Simulations with actors prepare nurses for the demands of their profession
Now more than ever, it is essential that post-secondary nursing programs train students to deal with real-world scenarios. The sudden onset of COVID-19 has further highlighted the critical role nurses play in our health system. What role can professional actors play in preparing nursing students to handle these demands?
At MacEwan University, our nursing science program uses theater graduates to play standardized patients in clinical simulations. In a typical simulation, the instructor asks the actor to improvise a situation that the nursing students may face in their professional practice. After each simulation, the instructor leads a debriefing session to help nursing students reflect on what worked and what they can improve on.
Benefits of using actors
According Cynthia Gundermann, who co-ordinates theater students in the simulation program, her students benefit greatly from working with the actors. "When our learners can suspend their disbelief and fully engage with the portrayed characters, they are able to gain richer and more meaningful learning from their simulation events."
To help the students buy into the simulations, the actors use Russian theater actor Constantin Stanislavski's psychological realism techniques to create believable patients. "The most important thing is to be authentic," explained theater graduate Dempsey Bolton. "Working with actors is the closest students can get to a real-world situation."
Research demonstrates that role-play with actors enhances the realism of clinical simulations. One study conducted with the Program to Enhance Relational and Communication Skills (PERCS) noted that 98 percent of 192 learners and 97 percent of 33 faculty members described the actors' portrayals of patients as realistic. In addition, 97 percent of learners and 100 percent of faculty agreed that the use of actors was valuable to learning.
The actors also use renowned acting teacher Stella Adler's theories on character development to portray patients with a wide range of physical, psychological and socioeconomic characteristics. This helps the students better understand how to treat patients with diverse worldviews, backgrounds and prejudices. Theater graduate Jarrod Smith said exploring patients' backstories helps him "put flesh on their bones," resulting in more truthful performances. "I want to know what my characters ate for lunch," said Smith jokingly.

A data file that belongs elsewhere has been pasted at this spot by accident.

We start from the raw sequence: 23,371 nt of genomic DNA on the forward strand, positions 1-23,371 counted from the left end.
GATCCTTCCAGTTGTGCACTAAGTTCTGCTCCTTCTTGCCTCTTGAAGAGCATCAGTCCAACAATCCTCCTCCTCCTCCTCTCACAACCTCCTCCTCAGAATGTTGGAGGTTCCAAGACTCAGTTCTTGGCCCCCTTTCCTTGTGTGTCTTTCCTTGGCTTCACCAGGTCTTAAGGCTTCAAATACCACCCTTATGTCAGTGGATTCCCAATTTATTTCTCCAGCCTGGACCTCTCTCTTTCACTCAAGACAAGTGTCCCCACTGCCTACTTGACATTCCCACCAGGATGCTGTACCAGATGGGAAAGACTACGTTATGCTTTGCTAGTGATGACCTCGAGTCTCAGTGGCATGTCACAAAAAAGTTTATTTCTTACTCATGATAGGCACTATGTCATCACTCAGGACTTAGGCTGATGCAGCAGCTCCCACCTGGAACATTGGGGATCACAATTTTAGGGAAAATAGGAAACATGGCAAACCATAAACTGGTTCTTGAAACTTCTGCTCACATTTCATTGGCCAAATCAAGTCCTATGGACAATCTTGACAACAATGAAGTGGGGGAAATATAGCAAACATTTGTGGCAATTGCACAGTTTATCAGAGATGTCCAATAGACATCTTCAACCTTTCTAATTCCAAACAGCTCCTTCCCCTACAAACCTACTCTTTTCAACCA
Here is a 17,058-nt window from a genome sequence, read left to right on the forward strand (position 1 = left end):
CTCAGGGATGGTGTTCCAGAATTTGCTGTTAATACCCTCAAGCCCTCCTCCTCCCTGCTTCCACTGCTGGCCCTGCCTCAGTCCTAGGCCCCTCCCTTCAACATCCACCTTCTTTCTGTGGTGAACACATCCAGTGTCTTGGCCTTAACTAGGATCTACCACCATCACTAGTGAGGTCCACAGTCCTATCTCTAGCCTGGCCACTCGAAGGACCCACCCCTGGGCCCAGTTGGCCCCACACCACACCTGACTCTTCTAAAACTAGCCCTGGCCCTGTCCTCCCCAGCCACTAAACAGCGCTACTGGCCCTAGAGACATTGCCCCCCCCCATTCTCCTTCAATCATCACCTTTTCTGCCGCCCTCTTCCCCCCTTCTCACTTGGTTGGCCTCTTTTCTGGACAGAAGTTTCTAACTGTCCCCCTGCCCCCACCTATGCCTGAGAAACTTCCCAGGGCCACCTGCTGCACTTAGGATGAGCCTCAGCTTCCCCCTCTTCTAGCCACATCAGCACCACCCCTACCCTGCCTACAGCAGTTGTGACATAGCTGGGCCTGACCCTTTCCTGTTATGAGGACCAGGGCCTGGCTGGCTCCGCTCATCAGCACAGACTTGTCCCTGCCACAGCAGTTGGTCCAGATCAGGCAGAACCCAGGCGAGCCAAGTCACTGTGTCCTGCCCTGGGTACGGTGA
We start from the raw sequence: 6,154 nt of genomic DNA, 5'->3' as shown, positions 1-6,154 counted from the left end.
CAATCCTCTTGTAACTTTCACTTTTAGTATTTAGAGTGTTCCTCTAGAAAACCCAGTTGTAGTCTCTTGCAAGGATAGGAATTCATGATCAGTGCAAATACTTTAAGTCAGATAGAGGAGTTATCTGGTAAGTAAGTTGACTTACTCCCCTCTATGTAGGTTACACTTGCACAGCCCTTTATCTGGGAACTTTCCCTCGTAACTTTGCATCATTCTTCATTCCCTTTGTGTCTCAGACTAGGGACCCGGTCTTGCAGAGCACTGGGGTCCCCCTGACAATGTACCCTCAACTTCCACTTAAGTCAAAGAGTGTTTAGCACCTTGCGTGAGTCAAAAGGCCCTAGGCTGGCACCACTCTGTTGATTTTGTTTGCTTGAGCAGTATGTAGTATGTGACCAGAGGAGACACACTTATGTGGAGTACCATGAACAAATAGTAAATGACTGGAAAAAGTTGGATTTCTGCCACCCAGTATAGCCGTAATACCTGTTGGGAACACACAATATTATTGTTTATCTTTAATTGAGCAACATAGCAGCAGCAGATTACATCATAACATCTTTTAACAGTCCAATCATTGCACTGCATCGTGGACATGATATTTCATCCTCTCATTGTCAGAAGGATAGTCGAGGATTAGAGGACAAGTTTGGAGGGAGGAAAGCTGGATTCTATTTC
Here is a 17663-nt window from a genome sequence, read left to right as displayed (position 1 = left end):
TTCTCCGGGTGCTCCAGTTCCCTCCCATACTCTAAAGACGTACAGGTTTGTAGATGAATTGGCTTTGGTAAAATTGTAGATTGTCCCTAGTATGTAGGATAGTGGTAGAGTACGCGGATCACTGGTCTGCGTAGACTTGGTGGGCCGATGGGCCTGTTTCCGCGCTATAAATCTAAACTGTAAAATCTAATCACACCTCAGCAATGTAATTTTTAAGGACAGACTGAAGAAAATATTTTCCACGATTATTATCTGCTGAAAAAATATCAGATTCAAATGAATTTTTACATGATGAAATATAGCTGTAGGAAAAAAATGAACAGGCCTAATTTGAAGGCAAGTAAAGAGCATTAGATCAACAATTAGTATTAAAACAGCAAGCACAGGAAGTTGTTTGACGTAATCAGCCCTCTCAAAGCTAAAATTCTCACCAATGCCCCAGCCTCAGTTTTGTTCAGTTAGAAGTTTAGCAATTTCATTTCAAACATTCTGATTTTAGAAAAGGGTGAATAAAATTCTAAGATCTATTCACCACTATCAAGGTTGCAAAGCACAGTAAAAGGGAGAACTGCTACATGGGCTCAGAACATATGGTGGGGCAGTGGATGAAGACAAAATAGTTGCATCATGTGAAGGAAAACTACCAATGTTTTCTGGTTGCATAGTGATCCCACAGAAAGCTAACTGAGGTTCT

In addition, the actors draw on American theater coach Sanford Meisner's listening and improvisation exercises to interact with nursing students without the need for a scripted text. This helps students develop communications skills and the ability to think on their feet. Similarly, research by Sigall K. Bell and others found that learners valued the actors' flexibility in their approach to conversation.
The actors also use techniques developed by Uta Hagen to realistically express intense emotions such as grief, fear, anxiety, sadness and anger. Interacting with patients in emotional distress helps nursing student develop empathy and teaches them to balance both the patient's physical and psychological needs.
Nursing instructors like working with actors because they are able to instantly incorporate feedback in simulations, just as they would a theater director's notes in rehearsals. "In theater school we were encouraged to embrace constructive criticism just as much as praise," said graduate Kendra Sargeant. "When a director gives me a note, I'm able to integrate it into my performance immediately."
The use of professional actors in simulations does not only benefit the nursing students. "It's a beneficial relationship on both ends," said Smith. "It's an opportunity to dust off my acting chops between shows." Working in simulations also gives Smith a sense of purpose, knowing he is contributing to society in a positive way. "It's rewarding know that you're helping someone who's going to be a nurse one day."
Challenges of simulation work
While performing in simulations is gratifying, the actors experience a few challenges. It can be difficult to maintain a sense of spontaneity when acting the same scenario repeatedly, albeit for different students. "Keeping it fresh is definitely a challenge," said Bolton.
In addition, Sargeant confessed that the repetitive nature of the work can be emotionally taxing. Smith agreed: "Going to extreme emotional places throughout an eight hour day can be pretty draining." Research indicates that some actors depicting mental illnesses, such as depression, have difficulty shaking off such feelings, even days after the simulations.
Another challenge is that sometimes the actors are required to act opposite a mannequin. This can elicit understandable giggles from the nursing students. Therefore the actors must rely on their acting chops to help them treat the mannequin as if it were a real human being. "When we're engaged, it's easier for the students to be engaged," said Smith.
This fledgling partnership between MacEwan's theater graduates and nursing students has highlighted the striking similarity between the roles of actors and nurses. Both jobs are about being present, listening, thinking on your feet, understanding people, managing intense emotions, working as part of a team, embracing constructive criticism, navigating personal boundaries, fostering empathy and acting authentically. And perhaps most important, both jobs keep us alive—one physically and one spiritually.